EmberJS vs AngularJS : performance testing

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Paul Shan Mon Dec 23 2013
Performance testing is really a tough task. If the matter was to compare ember and angular, with their given features, simplicity or number of lines in the code, it really become simple as it atleast has a platform. But measuring performance depends on browser, number of environmental factors, data transfer, type of your app, code quality, logic and much more. And the judgement factors are simply the speed and accuracy. But it's really a variable thing to judge, as the test cases play their roles. Today with few chosen test cases I would like to show you the visible difference between ember and angular. How according to implementation cases their behavior changes, how they exactly works and these things will help you to choose the right one between ember and angular  for your application.

Rendering:

Test App Links:

Ember Output: http://jsbin.com/AzaceNo/1/ Angular Output: http://jsbin.com/ucopUca/1/ Ember Editable: http://jsbin.com/AzaceNo/1/edit Angular Editable: http://jsbin.com/ucopUca/1/edit

Test Objective:

Let's say I have a lot of elements in my app, which the framework has to render to the DOM. Here I am testing with 10,000 elements.

How To Test:

Open the links of Ember Output and Angular Output, given above. Now Click on the "Render" button of each example and see how much time each of them takes to render 10,000 elements to the DOM. The elements will be displayed once they are rendered to the DOM.

Description:

You will find, to render the elements Ember is taking almost 4 times more duration, than that of Angular. Angular is really fast on rendering. Cause, they don't put any overheads like observers or something while rendering the elements. But in the other hand, Ember sets observers each time it creates an elements. So due to this overhead Ember is taking more time here.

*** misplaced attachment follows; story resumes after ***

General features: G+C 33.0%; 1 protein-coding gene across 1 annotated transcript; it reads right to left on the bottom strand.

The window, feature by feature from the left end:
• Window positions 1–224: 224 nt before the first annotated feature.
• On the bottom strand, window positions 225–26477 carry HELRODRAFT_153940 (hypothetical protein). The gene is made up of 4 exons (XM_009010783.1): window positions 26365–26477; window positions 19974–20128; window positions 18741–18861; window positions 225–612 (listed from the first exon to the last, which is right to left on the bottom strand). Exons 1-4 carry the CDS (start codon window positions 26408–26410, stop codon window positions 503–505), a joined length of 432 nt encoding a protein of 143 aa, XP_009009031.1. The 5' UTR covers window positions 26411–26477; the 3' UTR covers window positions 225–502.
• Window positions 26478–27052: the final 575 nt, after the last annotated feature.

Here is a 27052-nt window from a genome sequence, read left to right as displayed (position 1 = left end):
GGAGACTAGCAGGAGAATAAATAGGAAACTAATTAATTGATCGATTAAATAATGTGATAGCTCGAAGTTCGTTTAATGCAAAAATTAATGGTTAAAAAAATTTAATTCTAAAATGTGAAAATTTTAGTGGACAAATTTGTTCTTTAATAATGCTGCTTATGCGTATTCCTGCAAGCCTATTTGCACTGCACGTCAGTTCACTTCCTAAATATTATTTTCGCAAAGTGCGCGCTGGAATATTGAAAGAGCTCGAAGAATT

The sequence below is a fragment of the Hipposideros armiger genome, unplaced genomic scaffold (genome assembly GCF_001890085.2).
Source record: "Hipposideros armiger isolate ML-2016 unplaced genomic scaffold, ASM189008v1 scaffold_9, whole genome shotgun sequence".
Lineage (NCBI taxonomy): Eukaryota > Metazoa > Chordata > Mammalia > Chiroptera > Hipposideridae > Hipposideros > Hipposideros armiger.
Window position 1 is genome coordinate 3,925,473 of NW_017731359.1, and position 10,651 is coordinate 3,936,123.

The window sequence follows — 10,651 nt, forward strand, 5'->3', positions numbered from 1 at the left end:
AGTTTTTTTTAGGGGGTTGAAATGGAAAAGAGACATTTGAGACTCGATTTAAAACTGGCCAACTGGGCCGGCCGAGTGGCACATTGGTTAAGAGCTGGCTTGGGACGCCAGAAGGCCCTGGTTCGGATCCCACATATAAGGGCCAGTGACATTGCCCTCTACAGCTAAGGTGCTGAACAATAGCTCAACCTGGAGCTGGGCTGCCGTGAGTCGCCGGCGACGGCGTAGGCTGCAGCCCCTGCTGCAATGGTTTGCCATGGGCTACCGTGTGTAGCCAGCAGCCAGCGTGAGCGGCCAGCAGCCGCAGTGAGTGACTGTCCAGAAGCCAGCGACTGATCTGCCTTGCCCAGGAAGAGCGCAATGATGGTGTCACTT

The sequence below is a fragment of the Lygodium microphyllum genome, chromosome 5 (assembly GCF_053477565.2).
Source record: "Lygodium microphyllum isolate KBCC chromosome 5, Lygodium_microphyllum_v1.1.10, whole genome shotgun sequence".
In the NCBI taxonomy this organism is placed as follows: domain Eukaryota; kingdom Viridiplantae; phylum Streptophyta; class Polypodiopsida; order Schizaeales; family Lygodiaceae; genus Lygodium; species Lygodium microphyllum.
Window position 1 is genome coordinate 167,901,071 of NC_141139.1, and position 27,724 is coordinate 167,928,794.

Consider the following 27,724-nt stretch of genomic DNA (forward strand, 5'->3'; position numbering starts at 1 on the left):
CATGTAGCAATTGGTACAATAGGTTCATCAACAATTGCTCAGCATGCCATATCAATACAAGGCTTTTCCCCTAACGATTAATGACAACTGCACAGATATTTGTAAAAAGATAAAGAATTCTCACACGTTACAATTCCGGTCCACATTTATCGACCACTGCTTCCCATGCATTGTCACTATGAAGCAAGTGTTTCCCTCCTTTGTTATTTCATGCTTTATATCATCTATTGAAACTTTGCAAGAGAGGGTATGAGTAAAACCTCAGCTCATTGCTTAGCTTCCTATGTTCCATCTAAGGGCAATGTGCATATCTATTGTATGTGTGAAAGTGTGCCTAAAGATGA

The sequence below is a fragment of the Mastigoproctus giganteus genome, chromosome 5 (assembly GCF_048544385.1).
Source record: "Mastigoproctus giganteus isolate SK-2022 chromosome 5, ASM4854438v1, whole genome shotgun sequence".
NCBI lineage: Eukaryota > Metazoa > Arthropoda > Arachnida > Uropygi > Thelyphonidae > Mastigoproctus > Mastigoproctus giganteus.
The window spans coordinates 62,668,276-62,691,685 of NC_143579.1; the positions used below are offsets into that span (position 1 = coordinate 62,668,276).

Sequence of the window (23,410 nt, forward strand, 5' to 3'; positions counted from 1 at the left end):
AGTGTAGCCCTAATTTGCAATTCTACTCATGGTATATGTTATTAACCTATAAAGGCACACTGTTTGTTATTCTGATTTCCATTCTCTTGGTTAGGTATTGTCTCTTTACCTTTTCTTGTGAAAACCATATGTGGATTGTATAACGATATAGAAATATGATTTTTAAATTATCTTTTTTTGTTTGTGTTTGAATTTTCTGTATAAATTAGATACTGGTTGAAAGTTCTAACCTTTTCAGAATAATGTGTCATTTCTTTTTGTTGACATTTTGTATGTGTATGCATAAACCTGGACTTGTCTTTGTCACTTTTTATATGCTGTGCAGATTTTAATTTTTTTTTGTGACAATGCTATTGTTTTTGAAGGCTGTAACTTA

Data Binding:

Test App Links:

Ember Output: http://jsbin.com/IYAdIVEP/2/ Angular Output: http://jsbin.com/AGIJUmOj/1/ Ember Editable: http://jsbin.com/IYAdIVEP/2/edit Angular Editable: http://jsbin.com/AGIJUmOj/1/edit

Test Objective:

Let's say I have a lot of elements in my app, and I want to change some elements with my input text field or in some other ways. The simple data binding which is called. Here I am testing with 10,000 elements.

How To Test:

Open the links of Ember Output and Angular Output, given above. Now type something in the input box. You will see the databinding is really nice with both the frameworks. Now Click the render button of each framework app and let the elements to render. Now try to write something in the input box.

Description:

You will find, in case of Ember the data binding is really smooth and real time. While the Angular one is stuck; or you can say really slow to bind the objects. This is because, while rendering the elements Ember put an observer to each elements. So whenever the value of an element is changed, it directly pings the control and ember handles the databinding very nicely. But as Angular follows the Dirty Checking to find the change, so it has to scan each and every element with its previous value to find whose value has been changed. That's why Angular is taking so much time.

Operation flow:

Test App Links:

Ember Output: http://jsbin.com/UCuJiH/1/ Angular Output: http://jsbin.com/uTuqOsO/1/ Ember Editable: http://jsbin.com/UCuJiH/1/edit Angular Editable: http://jsbin.com/uTuqOsO/1/edit

Test Objective:

Let's say I have 400 objects in my App. And I want to continuously update them. The change will be made to all those elements with a time interval.

How To Test:

Open the links of Ember Output and Angular Output, given above. You will find 400 elements there on each example. Now click on the buttons "Animate with EmberJS" and "Animate with AngularJS". Look at the animations carefully.

Description:

You will find, the Ember animations are not as smooth as the angular one. This is because, in case of angular, what is does is, it first changes the values of all 400 elements, and after that the $apply() function is called, and the view is changed. But in case of ember, it takes the help of observers. So whenever a value is changed, the corresponding view is also changed. This is similar to call the $apply() function 400 times.

Conclusion:

In my Angular vs Ember vs Backbone also I've said that you can never say a framework is good or bad. It all depends on your app. According to the app you have to choose the framework. In case of performance also it's same. If you have to make the bootstrapping of the app faster, angular may be good, but for quick response among lots of elements ember will go handy. Consider the app's size, need, response factors, then choose your framework; this is the only way to get great performance.
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Paul Shan

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